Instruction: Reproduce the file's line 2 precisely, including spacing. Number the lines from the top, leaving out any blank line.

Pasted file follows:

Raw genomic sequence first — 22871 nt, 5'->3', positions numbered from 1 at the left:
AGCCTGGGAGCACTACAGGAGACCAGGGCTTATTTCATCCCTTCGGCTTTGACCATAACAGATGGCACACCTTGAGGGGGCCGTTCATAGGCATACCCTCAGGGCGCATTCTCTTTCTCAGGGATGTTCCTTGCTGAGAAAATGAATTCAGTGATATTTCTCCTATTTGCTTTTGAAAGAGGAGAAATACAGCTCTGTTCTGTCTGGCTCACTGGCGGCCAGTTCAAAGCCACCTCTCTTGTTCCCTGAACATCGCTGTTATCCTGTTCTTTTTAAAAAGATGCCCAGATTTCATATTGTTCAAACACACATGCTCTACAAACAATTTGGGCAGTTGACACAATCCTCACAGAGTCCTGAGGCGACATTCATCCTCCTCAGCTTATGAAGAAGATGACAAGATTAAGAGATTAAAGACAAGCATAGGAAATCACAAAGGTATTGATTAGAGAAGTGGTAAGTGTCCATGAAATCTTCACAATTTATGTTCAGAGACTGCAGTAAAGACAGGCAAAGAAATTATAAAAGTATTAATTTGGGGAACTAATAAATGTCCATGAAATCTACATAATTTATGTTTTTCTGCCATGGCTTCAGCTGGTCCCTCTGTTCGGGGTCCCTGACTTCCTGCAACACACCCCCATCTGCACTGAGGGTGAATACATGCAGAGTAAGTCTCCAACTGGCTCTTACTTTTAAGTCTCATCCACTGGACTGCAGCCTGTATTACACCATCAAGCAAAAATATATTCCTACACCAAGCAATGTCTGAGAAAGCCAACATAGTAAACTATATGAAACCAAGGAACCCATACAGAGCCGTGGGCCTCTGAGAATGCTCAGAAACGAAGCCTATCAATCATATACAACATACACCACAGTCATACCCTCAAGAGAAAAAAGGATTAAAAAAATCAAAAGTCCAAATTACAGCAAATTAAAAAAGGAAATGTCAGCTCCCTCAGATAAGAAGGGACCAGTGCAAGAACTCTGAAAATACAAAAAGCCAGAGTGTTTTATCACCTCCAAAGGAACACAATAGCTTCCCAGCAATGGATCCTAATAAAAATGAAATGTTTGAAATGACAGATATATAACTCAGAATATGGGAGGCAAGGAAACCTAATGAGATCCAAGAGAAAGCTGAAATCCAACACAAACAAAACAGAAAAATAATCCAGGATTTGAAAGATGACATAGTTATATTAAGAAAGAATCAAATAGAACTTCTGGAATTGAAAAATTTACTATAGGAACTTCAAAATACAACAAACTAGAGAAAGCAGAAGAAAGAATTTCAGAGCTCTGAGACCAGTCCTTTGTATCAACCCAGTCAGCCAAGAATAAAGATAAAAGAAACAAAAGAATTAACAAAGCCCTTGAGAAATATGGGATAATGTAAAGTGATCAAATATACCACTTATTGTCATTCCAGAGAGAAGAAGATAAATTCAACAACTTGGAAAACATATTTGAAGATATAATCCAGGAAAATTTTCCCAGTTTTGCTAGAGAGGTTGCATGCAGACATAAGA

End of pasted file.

AGCCTGGGAGCACTACAGGAGACCAGGGCTTATTTCATCCCTTCGGCTTTGACCATAACAGATGGCACACCTTGAGGGGGCCGTTCATAGGCATACCCTCAGGGCGCATTCTCTTTCTCAGGGATGTTCCTTGCTGAGAAAATGAATTCAGTGATATTTCTCCTATTTGCTTTTGAAAGAGGAGAAATACAGCTCTGTTCTGTCTGGCTCACTGGCGGCCAGTTCAAAGCCACCTCTCTTGTTCCCTGAACATCGCTGTTATCCTGTTCTTTTTAAAAAGATGCCCAGATTTCATATTGTTCAAACACACATGCTCTACAAACAATTTGGGCAGTTGACACAATCCTCACAGAGTCCTGAGGCGACATTCATCCTCCTCAGCTTATGAAGAAGATGACAAGATTAAGAGATTAAAGACAAGCATAGGAAATCACAAAGGTATTGATTAGAGAAGTGGTAAGTGTCCATGAAATCTTCACAATTTATGTTCAGAGACTGCAGTAAAGACAGGCAAAGAAATTATAAAAGTATTAATTTGGGGAACTAATAAATGTCCATGAAATCTACATAATTTATGTTTTTCTGCCATGGCTTCAGCTGGTCCCTCTGTTCGGGGTCCCTGACTTCCTGCAACACACCCCCATCTGCACTGAGGGTGAATACATGCAGAGTAAGTCTCCAACTGGCTCTTACTTTTAAGTCTCATCCACTGGACTGCAGCCTGTATTACACCATCAAGCAAAAATATATTCCTACACCAAGCAATGTCTGAGAAAGCCAACATAGTAAACTATATGAAACCAAGGAACCCATACAGAGCCGTGGGCCTCTGAGAATGCTCAGAAACGAAGCCTATCAATCATATACAACATACACCACAGTCATACCCTCAAGAGAAAAAAGGATTAAAAAAATCAAAAGTCCAAATTACAGCAAATTAAAAAAGGAAATGTCAGCTCCCTCAGATAAGAAGGGACCAGTGCAAGAACTCTGAAAATACAAAAAGCCAGAGTGTTTTATCACCTCCAAAGGAACACAATAGCTTCCCAGCAATGGATCCTAATAAAAATGAAATGTTTGAAATGACAGATATATAACTCAGAATATGGGAGGCAAGGAAACCTAATGAGATCCAAGAGAAAGCTGAAATCCAACACAAACAAAACAGAAAAATAATCCAGGATTTGAAAGATGACATAGTTATATTAAGAAAGAATCAAATAGAACTTCTGGAATTGAAAAATTTACTATAGGAACTTCAAAATACAACAAACTAGAGAAAGCAGAAGAAAGAATTTCAGAGCTCTGAGACCAGTCCTTTGTATCAACCCAGTCAGCCAAGAATAAAGATAAAAGAAACAAAAGAATTAACAAAGCCCTTGAGAAATATGGGATAATGTAAAGTGATCAAATATACCACTTATTGTCATTCCAGAGAGAAGAAGATAAATTCAACAACTTGGAAAACATATTTGAAGATATAATCCAGGAAAATTTTCCCAGTTTTGCTAGAGAGGTTGCATGCAGACATAAGA